Best-selling author Jodi Taylor returns with a brand-new Chronicles of St Mary's short story.
Like a smaller and much scruffier Greta Garbo - finally - Markham speaks!
It's Christmas and time for the first (and almost certainly last) St Mary's Annual Children's Christmas Party - attendance compulsory, by order of Dr Bairstow. Discovered practising his illegal reindeer dance and poo-dropping routine, our hero, along with fellow disaster magnets Peterson and Maxwell, is dispatched to Anglo-Saxon England to discover the truth about Alfred and the cakes. In his own words, our hero reveals Major Guthrie's six-point guide to a successful assignment and the Security Section's true opinion of the History Department. And of historians in general. And of one historian in particular.
And, just to be clear, it is time travel, for God's sake. Forget all that pretentious 'investigating major historical events in contemporary time' rubbish. This is history without the capital H. Because this is the way the Security Section rolls!
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Missing Zara Ramm
Not. The. Best.
Markham, but really, he's the only character.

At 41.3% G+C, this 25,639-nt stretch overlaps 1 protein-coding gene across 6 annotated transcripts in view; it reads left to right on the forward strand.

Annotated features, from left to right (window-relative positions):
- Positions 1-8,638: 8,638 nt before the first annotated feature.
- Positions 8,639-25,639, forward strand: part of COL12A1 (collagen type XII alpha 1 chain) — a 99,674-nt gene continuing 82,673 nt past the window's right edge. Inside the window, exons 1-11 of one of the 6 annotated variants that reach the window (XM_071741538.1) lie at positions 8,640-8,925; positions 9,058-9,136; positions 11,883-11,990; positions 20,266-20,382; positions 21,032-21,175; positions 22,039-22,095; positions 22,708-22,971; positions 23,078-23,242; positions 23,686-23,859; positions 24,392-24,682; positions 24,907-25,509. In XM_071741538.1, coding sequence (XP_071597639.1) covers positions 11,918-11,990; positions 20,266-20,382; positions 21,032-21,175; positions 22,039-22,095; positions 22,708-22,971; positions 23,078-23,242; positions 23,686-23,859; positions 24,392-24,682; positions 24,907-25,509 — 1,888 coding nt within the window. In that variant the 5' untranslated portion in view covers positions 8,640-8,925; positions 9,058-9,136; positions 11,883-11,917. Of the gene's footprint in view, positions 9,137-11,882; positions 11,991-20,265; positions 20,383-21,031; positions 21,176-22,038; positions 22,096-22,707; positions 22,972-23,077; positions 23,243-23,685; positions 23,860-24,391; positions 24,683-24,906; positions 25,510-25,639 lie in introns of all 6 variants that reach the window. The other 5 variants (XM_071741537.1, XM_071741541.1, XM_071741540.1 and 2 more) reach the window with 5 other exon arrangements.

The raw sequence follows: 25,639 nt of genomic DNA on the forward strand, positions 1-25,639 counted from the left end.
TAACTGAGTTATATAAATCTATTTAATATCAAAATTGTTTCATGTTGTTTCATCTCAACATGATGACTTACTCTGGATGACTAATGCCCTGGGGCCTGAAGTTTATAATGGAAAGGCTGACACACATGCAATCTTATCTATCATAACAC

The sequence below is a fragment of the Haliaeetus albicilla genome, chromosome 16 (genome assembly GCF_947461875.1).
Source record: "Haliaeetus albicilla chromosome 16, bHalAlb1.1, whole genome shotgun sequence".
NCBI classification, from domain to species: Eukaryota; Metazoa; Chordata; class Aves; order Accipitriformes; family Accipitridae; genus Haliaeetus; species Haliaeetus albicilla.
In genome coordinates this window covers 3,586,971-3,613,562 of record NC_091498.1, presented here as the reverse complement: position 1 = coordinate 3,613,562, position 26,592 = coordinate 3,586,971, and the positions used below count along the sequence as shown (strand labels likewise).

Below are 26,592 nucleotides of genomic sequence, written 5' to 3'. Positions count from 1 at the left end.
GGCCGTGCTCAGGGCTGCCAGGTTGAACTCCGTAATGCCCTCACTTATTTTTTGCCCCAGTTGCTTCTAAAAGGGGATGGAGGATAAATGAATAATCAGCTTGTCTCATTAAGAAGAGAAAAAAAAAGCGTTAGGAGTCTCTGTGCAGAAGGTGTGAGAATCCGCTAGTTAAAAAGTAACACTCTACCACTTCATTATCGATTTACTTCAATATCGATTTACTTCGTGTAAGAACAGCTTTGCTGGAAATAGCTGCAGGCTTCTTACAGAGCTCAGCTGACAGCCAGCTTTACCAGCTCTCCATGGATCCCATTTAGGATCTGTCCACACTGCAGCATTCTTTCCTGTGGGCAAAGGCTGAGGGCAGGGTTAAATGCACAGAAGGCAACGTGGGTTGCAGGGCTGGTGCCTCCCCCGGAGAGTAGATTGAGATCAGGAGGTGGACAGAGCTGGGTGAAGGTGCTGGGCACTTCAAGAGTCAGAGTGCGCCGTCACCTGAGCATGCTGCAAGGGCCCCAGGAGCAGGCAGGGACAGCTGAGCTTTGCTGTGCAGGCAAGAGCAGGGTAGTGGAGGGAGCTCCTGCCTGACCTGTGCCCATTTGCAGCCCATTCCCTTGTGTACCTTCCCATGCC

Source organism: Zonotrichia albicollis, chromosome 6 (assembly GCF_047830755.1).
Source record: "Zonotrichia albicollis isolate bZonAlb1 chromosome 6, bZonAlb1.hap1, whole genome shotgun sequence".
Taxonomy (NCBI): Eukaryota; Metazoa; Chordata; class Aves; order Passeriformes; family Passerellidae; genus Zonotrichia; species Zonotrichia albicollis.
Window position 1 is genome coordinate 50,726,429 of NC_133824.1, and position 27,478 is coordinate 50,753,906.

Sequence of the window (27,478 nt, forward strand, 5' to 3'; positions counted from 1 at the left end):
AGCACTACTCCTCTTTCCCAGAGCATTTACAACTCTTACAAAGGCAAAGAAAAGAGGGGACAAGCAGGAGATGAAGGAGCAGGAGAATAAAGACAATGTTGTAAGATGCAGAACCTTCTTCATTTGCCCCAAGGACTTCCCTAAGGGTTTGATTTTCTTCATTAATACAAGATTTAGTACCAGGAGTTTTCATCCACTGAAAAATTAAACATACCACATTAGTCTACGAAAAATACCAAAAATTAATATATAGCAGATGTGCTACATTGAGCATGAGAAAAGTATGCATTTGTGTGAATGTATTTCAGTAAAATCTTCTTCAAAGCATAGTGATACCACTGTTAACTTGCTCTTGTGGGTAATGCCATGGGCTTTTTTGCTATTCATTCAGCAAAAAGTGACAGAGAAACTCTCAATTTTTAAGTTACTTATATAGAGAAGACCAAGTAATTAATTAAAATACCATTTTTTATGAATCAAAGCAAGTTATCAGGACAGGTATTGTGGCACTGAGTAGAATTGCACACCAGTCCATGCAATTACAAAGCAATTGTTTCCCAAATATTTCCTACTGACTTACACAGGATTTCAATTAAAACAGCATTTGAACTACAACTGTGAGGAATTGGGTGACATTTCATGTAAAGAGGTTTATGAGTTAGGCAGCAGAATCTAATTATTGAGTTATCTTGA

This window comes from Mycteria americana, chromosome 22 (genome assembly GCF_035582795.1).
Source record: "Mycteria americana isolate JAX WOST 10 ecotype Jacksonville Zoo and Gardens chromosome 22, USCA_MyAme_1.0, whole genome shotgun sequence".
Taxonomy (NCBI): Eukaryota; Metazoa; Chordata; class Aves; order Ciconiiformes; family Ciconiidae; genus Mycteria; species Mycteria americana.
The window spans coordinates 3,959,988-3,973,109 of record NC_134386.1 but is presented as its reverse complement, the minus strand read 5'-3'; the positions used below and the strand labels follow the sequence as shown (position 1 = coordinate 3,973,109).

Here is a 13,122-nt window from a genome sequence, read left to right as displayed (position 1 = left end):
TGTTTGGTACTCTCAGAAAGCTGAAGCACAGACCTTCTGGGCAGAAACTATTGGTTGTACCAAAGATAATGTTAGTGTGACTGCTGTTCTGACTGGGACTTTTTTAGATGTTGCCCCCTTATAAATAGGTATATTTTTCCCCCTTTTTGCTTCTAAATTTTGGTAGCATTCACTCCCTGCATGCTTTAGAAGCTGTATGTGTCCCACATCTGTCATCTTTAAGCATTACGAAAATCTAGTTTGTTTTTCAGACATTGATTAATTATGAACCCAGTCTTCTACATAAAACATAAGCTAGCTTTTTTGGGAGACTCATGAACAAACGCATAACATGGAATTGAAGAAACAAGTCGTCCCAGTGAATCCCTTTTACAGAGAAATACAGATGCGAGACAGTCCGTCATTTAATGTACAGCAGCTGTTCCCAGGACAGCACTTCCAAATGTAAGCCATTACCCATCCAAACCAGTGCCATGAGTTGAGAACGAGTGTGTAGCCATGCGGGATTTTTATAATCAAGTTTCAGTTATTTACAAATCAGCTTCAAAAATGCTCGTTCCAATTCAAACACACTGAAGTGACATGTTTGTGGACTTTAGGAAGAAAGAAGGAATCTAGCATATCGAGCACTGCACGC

Not really - I am used to Markham being a bit more lively.
I did, but it's so short, it would be difficult not to.
Since I have all the other St Mary's books in audible format, it was a given I was going to purchase this one too, but I have to admit to being a bit disappointed in it. Frankly, if this was my first "experience" of St Mary's, I wouldn't be looking another one.
It's not that the book or narration is bad, per se, it's just that the others are so very, very good. I can understand the selection of Piers Wehner to narrate, after all, Markham is a man and it appears the intention is Markham speaks! in his own voice!, and Mr Wehner certainly has a very nice voice ... but Zara Ramm has already given Markham a *very* distinctive voice - amusing, interesting and not the slightest bit boring. The accent she has chosen for Markham is understandable and unmistakable. Even without Max saying so, you always know when he enters the conversation.
Mr Wehner gives him little emotion, except at the end when Markham is whining, (and for goodness sake, what was *that* all about? Markham does. not. whine.) and it gets a bit droning on to be honest.
I have just now finished listening, and sadly, I can't really review the plot of this short story, because I don't remember it. It was raining, Arthur didn't burn the cakes and something about a dog in heat. (?) I think. I'm knitting a mindless project while listening, so I'm certainly not distracted, but I found myself drifting off into my own thoughts.The other books have had me laughing out loud at Markham's antics and quips, I would so love to hear what Ms Ramm would do with this. I have a feeling it could be very funny indeed.
I rated it four stars overall, so as to not "downgrade" it, but really, three stars is more in line with my opinion. It's average.
Buy the book, it's supporting a good cause, and it's not a bad book as such, just not as good as the previous ones.(And if Audible or whoever decides these things released a Zara Ramm version, I'd buy it in a heartbeat)
- Lesley G